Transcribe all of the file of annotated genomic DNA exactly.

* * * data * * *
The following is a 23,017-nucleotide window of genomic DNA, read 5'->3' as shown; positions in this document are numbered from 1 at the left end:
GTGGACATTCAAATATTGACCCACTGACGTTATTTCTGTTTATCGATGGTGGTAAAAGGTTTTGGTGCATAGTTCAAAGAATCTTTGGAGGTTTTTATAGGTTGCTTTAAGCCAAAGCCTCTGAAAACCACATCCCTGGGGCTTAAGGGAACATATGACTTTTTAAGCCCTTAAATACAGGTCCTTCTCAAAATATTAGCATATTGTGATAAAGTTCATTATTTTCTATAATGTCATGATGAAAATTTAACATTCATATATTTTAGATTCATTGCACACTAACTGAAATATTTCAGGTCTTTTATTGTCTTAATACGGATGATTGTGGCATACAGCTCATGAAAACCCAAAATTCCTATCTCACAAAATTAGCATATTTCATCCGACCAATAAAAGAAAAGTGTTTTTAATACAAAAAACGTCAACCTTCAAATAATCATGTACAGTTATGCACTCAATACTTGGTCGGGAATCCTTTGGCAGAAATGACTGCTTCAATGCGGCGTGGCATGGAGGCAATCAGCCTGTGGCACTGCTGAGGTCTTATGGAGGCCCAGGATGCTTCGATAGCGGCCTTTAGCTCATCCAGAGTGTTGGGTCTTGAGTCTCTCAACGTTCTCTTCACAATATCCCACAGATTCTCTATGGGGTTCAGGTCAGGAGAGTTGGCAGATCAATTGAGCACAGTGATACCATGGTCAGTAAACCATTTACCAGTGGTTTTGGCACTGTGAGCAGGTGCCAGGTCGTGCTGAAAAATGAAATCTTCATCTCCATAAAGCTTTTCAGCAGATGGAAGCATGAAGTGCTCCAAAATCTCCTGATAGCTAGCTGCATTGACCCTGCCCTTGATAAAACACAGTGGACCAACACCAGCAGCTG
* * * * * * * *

The following is a 23,017-nucleotide window of genomic DNA, read 5'->3' as shown; positions in this document are numbered from 1 at the left end:
GTGGACATTCAAATATTGACCCACTGACGTTATTTCTGTTTATCGATGGTGGTAAAAGGTTTTGGTGCATAGTTCAAAGAATCTTTGGAGGTTTTTATAGGTTGCTTTAAGCCAAAGCCTCTGAAAACCACATCCCTGGGGCTTAAGGGAACATATGACTTTTTAAGCCCTTAAATACAGGTCCTTCTCAAAATATTAGCATATTGTGATAAAGTTCATTATTTTCTATAATGTCATGATGAAAATTTAACATTCATATATTTTAGATTCATTGCACACTAACTGAAATATTTCAGGTCTTTTATTGTCTTAATACGGATGATTGTGGCATACAGCTCATGAAAACCCAAAATTCCTATCTCACAAAATTAGCATATTTCATCCGACCAATAAAAGAAAAGTGTTTTTAATACAAAAAACGTCAACCTTCAAATAATCATGTACAGTTATGCACTCAATACTTGGTCGGGAATCCTTTGGCAGAAATGACTGCTTCAATGCGGCGTGGCATGGAGGCAATCAGCCTGTGGCACTGCTGAGGTCTTATGGAGGCCCAGGATGCTTCGATAGCGGCCTTTAGCTCATCCAGAGTGTTGGGTCTTGAGTCTCTCAACGTTCTCTTCACAATATCCCACAGATTCTCTATGGGGTTCAGGTCAGGAGAGTTGGCAGATCAATTGAGCACAGTGATACCATGGTCAGTAAACCATTTACCAGTGGTTTTGGCACTGTGAGCAGGTGCCAGGTCGTGCTGAAAAATGAAATCTTCATCTCCATAAAGCTTTTCAGCAGATGGAAGCATGAAGTGCTCCAAAATCTCCTGATAGCTAGCTGCATTGACCCTGCCCTTGATAAAACACAGTGGACCAACACCAGCAGCTG